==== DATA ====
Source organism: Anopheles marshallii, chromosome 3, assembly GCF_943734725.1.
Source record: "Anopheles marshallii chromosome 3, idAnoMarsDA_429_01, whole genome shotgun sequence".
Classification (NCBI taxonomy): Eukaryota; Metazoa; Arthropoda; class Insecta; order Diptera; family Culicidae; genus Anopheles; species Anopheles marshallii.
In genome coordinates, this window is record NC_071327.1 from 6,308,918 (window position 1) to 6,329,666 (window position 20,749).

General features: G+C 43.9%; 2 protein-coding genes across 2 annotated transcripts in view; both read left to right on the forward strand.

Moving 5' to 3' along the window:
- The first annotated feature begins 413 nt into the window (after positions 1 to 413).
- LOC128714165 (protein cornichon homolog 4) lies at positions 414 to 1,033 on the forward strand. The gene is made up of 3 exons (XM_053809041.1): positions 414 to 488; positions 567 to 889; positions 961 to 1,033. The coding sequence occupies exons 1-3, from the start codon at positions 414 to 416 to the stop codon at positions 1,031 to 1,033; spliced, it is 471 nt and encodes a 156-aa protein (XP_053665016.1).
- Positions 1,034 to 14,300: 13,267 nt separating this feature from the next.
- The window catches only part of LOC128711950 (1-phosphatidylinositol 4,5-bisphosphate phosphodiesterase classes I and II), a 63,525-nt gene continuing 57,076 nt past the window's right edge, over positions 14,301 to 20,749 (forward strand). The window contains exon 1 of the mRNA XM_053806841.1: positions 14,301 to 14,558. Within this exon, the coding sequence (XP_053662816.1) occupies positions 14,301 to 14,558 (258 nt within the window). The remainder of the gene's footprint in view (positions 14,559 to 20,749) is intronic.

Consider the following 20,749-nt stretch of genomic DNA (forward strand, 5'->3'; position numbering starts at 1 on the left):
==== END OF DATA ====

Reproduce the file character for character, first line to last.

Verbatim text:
Source organism: Anopheles marshallii, chromosome 3, assembly GCF_943734725.1.
Source record: "Anopheles marshallii chromosome 3, idAnoMarsDA_429_01, whole genome shotgun sequence".
Classification (NCBI taxonomy): Eukaryota; Metazoa; Arthropoda; class Insecta; order Diptera; family Culicidae; genus Anopheles; species Anopheles marshallii.
In genome coordinates, this window is record NC_071327.1 from 6,308,918 (window position 1) to 6,329,666 (window position 20,749).

General features: G+C 43.9%; 2 protein-coding genes across 2 annotated transcripts in view; both read left to right on the forward strand.

Moving 5' to 3' along the window:
- The first annotated feature begins 413 nt into the window (after positions 1 to 413).
- LOC128714165 (protein cornichon homolog 4) lies at positions 414 to 1,033 on the forward strand. The gene is made up of 3 exons (XM_053809041.1): positions 414 to 488; positions 567 to 889; positions 961 to 1,033. The coding sequence occupies exons 1-3, from the start codon at positions 414 to 416 to the stop codon at positions 1,031 to 1,033; spliced, it is 471 nt and encodes a 156-aa protein (XP_053665016.1).
- Positions 1,034 to 14,300: 13,267 nt separating this feature from the next.
- The window catches only part of LOC128711950 (1-phosphatidylinositol 4,5-bisphosphate phosphodiesterase classes I and II), a 63,525-nt gene continuing 57,076 nt past the window's right edge, over positions 14,301 to 20,749 (forward strand). The window contains exon 1 of the mRNA XM_053806841.1: positions 14,301 to 14,558. Within this exon, the coding sequence (XP_053662816.1) occupies positions 14,301 to 14,558 (258 nt within the window). The remainder of the gene's footprint in view (positions 14,559 to 20,749) is intronic.

Consider the following 20,749-nt stretch of genomic DNA (forward strand, 5'->3'; position numbering starts at 1 on the left):